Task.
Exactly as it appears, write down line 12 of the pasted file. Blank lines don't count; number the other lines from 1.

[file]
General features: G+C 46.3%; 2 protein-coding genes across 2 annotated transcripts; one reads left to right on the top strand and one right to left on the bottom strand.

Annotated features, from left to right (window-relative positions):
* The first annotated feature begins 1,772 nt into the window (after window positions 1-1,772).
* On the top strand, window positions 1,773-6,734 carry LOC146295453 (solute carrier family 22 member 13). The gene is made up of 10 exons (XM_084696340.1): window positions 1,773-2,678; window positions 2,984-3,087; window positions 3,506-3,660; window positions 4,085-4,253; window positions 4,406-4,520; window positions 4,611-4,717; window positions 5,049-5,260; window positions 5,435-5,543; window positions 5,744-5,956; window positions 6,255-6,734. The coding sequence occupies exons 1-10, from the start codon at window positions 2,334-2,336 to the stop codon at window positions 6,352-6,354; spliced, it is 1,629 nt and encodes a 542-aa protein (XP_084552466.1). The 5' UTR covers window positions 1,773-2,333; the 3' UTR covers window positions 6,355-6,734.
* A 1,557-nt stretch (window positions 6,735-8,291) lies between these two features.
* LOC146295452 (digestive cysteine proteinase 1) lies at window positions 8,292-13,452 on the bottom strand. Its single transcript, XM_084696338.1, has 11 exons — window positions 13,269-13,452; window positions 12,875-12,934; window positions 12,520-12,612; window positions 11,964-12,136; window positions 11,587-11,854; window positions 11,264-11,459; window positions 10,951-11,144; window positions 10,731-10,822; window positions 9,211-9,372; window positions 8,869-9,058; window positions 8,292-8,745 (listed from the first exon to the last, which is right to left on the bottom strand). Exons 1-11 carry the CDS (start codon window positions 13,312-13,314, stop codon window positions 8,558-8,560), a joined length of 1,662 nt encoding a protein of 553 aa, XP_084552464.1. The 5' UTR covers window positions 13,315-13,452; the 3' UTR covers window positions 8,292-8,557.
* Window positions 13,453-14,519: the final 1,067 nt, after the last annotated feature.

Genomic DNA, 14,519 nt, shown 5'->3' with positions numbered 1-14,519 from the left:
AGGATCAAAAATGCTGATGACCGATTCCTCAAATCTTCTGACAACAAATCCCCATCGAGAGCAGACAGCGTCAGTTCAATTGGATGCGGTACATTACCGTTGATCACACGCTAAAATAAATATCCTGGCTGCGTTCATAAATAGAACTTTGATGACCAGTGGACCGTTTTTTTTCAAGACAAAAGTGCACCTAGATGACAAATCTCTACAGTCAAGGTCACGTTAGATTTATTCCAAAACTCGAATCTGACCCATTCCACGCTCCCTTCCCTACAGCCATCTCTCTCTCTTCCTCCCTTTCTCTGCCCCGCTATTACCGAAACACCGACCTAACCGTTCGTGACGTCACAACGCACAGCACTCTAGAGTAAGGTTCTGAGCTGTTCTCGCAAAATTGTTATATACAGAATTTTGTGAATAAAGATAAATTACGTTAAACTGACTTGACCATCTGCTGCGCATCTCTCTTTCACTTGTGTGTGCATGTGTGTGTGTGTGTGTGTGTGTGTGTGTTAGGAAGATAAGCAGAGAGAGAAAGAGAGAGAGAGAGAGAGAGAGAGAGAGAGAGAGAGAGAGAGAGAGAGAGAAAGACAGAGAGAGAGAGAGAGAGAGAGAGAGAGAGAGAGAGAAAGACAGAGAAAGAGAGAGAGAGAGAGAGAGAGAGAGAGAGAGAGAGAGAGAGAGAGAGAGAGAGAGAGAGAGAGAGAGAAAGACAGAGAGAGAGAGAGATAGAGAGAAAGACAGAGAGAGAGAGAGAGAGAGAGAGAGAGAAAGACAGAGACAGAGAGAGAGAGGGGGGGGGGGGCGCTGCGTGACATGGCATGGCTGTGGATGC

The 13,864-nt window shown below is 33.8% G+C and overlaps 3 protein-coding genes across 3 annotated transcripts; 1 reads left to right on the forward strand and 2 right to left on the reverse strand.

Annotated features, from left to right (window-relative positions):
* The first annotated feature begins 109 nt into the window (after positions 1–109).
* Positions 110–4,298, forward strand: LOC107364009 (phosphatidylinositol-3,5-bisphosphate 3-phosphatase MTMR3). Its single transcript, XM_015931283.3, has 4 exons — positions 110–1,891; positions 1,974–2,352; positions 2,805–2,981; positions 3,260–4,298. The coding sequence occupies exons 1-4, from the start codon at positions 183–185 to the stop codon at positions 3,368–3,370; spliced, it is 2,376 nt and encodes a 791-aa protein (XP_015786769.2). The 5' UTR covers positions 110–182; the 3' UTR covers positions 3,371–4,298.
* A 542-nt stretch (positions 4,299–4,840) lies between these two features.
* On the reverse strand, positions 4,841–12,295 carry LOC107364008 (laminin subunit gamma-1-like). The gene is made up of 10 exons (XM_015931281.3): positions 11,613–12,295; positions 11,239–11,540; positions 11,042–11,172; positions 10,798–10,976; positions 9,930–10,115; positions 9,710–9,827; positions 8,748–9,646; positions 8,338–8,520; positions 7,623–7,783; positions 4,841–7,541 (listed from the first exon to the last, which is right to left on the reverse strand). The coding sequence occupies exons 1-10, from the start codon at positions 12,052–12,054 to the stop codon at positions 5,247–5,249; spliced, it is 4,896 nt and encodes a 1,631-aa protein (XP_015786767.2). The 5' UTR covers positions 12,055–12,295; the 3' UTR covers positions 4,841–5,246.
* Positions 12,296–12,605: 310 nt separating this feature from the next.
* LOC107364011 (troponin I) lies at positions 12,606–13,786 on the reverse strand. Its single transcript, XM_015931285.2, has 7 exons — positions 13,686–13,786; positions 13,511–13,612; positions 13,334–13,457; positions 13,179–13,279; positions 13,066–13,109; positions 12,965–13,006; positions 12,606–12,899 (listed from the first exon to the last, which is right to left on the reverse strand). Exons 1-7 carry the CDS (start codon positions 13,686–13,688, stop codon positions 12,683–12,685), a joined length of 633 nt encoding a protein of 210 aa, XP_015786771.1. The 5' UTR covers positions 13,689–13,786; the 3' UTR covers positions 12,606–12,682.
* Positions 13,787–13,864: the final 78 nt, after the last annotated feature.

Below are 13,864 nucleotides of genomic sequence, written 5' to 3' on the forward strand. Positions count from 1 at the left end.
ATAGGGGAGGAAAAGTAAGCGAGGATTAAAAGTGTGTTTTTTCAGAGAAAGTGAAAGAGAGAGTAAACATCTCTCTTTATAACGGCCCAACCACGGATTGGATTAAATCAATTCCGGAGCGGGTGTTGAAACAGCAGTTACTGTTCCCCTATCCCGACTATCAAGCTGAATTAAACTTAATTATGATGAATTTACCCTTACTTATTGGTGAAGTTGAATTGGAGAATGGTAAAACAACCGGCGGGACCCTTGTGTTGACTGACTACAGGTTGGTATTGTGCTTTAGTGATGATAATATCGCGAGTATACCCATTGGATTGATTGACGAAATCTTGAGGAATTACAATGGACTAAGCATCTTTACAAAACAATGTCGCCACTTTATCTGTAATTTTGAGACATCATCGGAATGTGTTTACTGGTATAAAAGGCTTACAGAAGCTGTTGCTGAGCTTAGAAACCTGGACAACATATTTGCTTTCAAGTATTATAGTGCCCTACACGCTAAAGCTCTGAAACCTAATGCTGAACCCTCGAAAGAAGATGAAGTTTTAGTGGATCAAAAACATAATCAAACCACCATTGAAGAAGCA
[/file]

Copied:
* The first annotated feature begins 109 nt into the window (after positions 1–109).